The history of HMV has been well documented. In short it's beginnings lay in the work of Emile Berliner, inventor of the flat disc, at the end of the 19th century under whose direction the Gramophone Company was established in the UK. Following a meeting with artist Francis Barraud, a painting of his late brother's dog Nipper attracted the attention of The Gramophone Company as a logo and the name HMV (His Master's Voice) came into existence, this being the title given to the painting by the artist. For a while the company also made typewriters and became the Gramophone and Typewriter Company but in 1907 reverted back to it's former name with a single focus on gramophones.
The gramophone industry boomed in the 20's but the depression at the end of 1929 caused financial problems which ultimately led to a merger with Columbia to form EMI ( Electric and Music Industries) in 1931. Subsequent to this, whilst branding remained separate, models would include components across the two brands with some models being essentially identical except for the badge and model number they carried.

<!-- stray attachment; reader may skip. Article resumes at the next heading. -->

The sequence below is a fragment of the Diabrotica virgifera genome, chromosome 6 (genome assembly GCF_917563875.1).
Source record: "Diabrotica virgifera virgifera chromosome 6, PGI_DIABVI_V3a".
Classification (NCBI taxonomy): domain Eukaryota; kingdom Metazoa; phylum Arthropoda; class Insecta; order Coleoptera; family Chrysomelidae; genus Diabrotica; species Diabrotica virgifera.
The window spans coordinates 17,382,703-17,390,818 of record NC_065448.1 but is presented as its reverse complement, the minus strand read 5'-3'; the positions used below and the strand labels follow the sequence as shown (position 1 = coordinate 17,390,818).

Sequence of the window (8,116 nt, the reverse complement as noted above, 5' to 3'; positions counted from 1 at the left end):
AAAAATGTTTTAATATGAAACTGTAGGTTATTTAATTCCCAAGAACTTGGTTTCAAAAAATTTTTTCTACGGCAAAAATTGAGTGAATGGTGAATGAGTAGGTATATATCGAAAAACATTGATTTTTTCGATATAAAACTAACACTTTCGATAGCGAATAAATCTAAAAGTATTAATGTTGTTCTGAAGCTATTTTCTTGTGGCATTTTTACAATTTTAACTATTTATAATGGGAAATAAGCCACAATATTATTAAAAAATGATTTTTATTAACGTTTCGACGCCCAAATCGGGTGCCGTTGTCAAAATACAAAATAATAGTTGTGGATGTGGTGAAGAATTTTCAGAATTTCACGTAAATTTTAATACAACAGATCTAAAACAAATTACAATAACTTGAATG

1958 saw the end of acoustic gramophone production with the last sales as late as 1960.
The gramophones in my collection range in date from 1924 through the period of the merger with Columbia to an example of one of the last portables to be produced by EMI in 1958.
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A line of 101's representing HMV's portable gramophone available from 1925 to 1931